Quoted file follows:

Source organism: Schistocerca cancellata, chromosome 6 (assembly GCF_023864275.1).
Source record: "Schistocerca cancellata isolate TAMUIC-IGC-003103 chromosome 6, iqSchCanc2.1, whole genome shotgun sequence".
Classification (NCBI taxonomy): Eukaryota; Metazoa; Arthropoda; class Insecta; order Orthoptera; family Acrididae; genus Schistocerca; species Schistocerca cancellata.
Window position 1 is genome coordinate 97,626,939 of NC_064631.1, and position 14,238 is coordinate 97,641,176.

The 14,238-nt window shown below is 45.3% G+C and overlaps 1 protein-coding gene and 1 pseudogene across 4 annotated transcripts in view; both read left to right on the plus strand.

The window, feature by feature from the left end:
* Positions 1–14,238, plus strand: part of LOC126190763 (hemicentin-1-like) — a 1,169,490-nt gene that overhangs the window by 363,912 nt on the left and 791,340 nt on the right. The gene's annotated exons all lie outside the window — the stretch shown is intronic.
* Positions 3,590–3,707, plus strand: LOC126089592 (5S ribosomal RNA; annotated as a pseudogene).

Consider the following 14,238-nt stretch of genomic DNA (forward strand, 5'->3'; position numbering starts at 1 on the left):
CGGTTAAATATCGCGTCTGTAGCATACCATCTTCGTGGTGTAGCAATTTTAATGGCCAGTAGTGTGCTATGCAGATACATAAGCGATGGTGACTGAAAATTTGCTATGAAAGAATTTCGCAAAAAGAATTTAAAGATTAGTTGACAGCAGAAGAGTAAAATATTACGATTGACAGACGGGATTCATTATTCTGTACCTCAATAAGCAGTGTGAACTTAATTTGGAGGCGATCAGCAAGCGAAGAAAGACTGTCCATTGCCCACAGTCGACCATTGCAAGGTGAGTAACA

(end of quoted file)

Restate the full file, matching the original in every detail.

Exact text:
Source organism: Schistocerca cancellata, chromosome 6 (assembly GCF_023864275.1).
Source record: "Schistocerca cancellata isolate TAMUIC-IGC-003103 chromosome 6, iqSchCanc2.1, whole genome shotgun sequence".
Classification (NCBI taxonomy): Eukaryota; Metazoa; Arthropoda; class Insecta; order Orthoptera; family Acrididae; genus Schistocerca; species Schistocerca cancellata.
Window position 1 is genome coordinate 97,626,939 of NC_064631.1, and position 14,238 is coordinate 97,641,176.

The 14,238-nt window shown below is 45.3% G+C and overlaps 1 protein-coding gene and 1 pseudogene across 4 annotated transcripts in view; both read left to right on the plus strand.

The window, feature by feature from the left end:
* Positions 1–14,238, plus strand: part of LOC126190763 (hemicentin-1-like) — a 1,169,490-nt gene that overhangs the window by 363,912 nt on the left and 791,340 nt on the right. The gene's annotated exons all lie outside the window — the stretch shown is intronic.
* Positions 3,590–3,707, plus strand: LOC126089592 (5S ribosomal RNA; annotated as a pseudogene).

Consider the following 14,238-nt stretch of genomic DNA (forward strand, 5'->3'; position numbering starts at 1 on the left):
CGGTTAAATATCGCGTCTGTAGCATACCATCTTCGTGGTGTAGCAATTTTAATGGCCAGTAGTGTGCTATGCAGATACATAAGCGATGGTGACTGAAAATTTGCTATGAAAGAATTTCGCAAAAAGAATTTAAAGATTAGTTGACAGCAGAAGAGTAAAATATTACGATTGACAGACGGGATTCATTATTCTGTACCTCAATAAGCAGTGTGAACTTAATTTGGAGGCGATCAGCAAGCGAAGAAAGACTGTCCATTGCCCACAGTCGACCATTGCAAGGTGAGTAACA